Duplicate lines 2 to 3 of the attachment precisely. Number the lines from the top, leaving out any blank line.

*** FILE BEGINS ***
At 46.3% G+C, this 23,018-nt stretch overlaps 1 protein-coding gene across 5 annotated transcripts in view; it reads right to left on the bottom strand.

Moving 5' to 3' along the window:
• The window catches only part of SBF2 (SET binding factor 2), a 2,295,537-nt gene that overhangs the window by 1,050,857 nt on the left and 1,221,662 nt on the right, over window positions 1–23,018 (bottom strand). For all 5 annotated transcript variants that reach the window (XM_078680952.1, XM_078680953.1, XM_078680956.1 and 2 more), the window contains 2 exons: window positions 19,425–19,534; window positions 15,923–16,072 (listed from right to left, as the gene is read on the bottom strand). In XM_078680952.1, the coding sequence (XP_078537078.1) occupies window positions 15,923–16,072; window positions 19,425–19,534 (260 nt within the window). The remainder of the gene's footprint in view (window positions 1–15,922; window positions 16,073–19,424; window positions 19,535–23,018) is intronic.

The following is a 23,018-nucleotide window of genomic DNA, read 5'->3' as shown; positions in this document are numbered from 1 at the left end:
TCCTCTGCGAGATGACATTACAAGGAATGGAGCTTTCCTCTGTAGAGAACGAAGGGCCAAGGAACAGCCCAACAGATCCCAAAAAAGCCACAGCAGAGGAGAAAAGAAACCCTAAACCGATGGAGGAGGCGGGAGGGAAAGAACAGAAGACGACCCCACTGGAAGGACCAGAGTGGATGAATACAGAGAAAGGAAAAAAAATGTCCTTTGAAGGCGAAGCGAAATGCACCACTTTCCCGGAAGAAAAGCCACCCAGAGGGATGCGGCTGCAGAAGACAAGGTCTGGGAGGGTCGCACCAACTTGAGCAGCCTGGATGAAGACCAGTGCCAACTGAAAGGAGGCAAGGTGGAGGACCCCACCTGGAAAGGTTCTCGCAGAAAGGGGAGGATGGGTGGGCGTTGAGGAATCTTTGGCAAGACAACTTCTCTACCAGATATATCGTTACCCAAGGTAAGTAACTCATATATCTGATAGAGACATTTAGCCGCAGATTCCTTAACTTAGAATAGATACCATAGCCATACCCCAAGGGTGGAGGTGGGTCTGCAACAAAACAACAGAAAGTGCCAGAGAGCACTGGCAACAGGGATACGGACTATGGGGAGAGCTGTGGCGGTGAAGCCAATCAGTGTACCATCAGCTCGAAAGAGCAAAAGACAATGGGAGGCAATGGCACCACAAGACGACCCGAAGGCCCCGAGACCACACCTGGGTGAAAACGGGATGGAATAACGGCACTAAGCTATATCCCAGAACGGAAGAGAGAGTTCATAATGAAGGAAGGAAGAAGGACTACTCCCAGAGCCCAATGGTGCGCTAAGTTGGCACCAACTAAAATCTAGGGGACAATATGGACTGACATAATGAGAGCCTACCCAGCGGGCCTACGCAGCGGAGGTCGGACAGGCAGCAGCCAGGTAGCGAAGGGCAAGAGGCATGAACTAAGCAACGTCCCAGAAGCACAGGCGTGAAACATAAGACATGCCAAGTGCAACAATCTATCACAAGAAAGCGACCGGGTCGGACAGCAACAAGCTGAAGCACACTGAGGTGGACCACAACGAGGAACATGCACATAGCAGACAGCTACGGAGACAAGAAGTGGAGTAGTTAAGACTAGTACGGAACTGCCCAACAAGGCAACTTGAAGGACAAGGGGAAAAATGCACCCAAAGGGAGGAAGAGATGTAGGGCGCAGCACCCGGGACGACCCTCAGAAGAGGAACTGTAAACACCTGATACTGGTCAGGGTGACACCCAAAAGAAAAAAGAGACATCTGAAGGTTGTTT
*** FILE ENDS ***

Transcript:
Moving 5' to 3' along the window:
• The window catches only part of SBF2 (SET binding factor 2), a 2,295,537-nt gene that overhangs the window by 1,050,857 nt on the left and 1,221,662 nt on the right, over window positions 1–23,018 (bottom strand). For all 5 annotated transcript variants that reach the window (XM_078680952.1, XM_078680953.1, XM_078680956.1 and 2 more), the window contains 2 exons: window positions 19,425–19,534; window positions 15,923–16,072 (listed from right to left, as the gene is read on the bottom strand). In XM_078680952.1, the coding sequence (XP_078537078.1) occupies window positions 15,923–16,072; window positions 19,425–19,534 (260 nt within the window). The remainder of the gene's footprint in view (window positions 1–15,922; window positions 16,073–19,424; window positions 19,535–23,018) is intronic.